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How to Ace a Group Interview

by Neil Kokemuller, studioD

Group or panel interviews have become increasingly common and necessary for companies trying to evaluate whether job candidates will make a good fit for the team and culture. While you can use some techniques from one-on-one interviews to make a good impression in front of a panel, several points are specifically important to group interview success.

Engage the Group

A major reason companies use group interviews is to gauge your ability to interact comfortably within the group. Along with assessing your basic group or teamwork attitude, the panel often includes potential colleagues who want to see how well you fit into their team. Make eye contact with each panelist to engage with them. Address them individually and as a group to show your ability to communicate on more than one level.

Learn Their Names

If possible, learn the names of the panelists ahead of time. If you can't get their names ahead of time, pay close attention to each of their names during introductions. Commit their names to memory, using whatever memory tricks work best for you. Using each person's name as you receive and respond to questions helps you establish a personal connection and will impress the panel.

Watch the Dynamics

In a group interview, the panelists might be colleagues of equal job status or managers and subordinates in a given department. Although you want to interact with each member, you should also watch for the dominant voices by observing and monitoring verbal and nonverbal communication. If you find a dominant voice, make sure you give him extra emphasis and attention. When the group deliberates, the dominant voices can often pull more weight in the final decision.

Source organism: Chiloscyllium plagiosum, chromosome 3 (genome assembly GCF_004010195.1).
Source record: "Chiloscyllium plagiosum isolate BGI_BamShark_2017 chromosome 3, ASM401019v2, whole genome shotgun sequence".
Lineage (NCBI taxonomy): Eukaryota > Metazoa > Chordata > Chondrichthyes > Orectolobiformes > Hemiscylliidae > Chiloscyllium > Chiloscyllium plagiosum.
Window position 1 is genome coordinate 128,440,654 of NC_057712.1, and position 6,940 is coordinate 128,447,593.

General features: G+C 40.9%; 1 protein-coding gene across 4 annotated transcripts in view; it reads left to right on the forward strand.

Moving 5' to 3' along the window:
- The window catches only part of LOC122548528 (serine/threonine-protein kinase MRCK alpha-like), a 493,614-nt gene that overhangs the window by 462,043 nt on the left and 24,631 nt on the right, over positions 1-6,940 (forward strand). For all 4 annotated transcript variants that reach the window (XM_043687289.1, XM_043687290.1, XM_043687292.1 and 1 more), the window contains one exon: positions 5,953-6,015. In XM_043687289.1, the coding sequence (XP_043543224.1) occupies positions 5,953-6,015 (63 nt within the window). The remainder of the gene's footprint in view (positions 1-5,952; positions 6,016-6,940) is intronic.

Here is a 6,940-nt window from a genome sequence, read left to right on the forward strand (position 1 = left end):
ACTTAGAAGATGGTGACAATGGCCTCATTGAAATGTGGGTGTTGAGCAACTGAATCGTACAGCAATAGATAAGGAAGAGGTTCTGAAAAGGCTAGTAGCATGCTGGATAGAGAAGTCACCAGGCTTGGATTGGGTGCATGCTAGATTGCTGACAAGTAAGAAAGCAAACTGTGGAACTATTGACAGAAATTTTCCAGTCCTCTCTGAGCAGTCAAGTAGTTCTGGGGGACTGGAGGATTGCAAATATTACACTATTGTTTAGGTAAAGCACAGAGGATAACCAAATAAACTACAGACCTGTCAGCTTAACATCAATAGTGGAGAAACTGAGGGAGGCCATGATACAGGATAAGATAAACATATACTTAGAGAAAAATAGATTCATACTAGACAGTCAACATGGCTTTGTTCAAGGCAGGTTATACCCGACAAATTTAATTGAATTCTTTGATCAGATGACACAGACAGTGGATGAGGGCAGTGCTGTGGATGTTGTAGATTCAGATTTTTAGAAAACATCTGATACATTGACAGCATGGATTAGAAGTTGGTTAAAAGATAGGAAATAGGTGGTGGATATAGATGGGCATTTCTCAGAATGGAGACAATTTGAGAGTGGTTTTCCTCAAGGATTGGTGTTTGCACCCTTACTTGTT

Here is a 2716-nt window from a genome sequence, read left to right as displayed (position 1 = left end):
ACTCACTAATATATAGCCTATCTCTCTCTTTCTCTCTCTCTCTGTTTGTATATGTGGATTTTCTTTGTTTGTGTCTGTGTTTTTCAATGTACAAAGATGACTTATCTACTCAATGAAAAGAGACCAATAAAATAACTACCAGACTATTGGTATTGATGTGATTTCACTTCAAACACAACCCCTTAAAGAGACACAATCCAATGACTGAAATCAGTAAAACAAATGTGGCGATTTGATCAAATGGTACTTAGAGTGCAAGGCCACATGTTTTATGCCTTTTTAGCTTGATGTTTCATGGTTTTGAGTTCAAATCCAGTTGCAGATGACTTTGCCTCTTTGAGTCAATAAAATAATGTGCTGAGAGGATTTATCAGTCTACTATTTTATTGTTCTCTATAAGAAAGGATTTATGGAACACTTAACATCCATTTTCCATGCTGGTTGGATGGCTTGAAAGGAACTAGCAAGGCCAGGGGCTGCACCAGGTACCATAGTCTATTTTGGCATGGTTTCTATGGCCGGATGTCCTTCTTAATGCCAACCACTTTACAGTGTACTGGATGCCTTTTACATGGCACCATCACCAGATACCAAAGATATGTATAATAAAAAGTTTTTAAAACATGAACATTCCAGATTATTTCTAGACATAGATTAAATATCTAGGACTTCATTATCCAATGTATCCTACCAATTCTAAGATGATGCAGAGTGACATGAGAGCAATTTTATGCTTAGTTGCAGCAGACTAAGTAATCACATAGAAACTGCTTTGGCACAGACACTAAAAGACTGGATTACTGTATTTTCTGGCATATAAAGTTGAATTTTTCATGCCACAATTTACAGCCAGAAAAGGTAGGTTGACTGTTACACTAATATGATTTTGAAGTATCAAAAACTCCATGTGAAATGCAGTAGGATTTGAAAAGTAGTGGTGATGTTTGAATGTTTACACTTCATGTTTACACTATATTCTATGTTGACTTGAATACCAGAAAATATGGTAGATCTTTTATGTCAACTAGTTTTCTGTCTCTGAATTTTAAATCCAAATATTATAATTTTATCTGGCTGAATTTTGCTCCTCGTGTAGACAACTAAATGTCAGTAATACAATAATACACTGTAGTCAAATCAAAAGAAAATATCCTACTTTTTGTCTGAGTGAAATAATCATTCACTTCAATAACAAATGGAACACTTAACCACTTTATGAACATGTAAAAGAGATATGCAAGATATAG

Questions and Thank Yous

You have a couple opportunities toward the end of the interview to make a final, effective impression on each group member. One thing you can do is ask specific questions of each group member, perhaps referencing something from one of their earlier questions. Additionally, when you thank the interviewers, express your appreciation, reiterate your interest in the job and acknowledge each panelist with a handshake and personal goodbye.

About the Author

Neil Kokemuller has been an active business, finance and education writer and content media website developer since 2007. He has been a college marketing professor since 2004. Kokemuller has additional professional experience in marketing, retail and small business. He holds a Master of Business Administration from Iowa State University.

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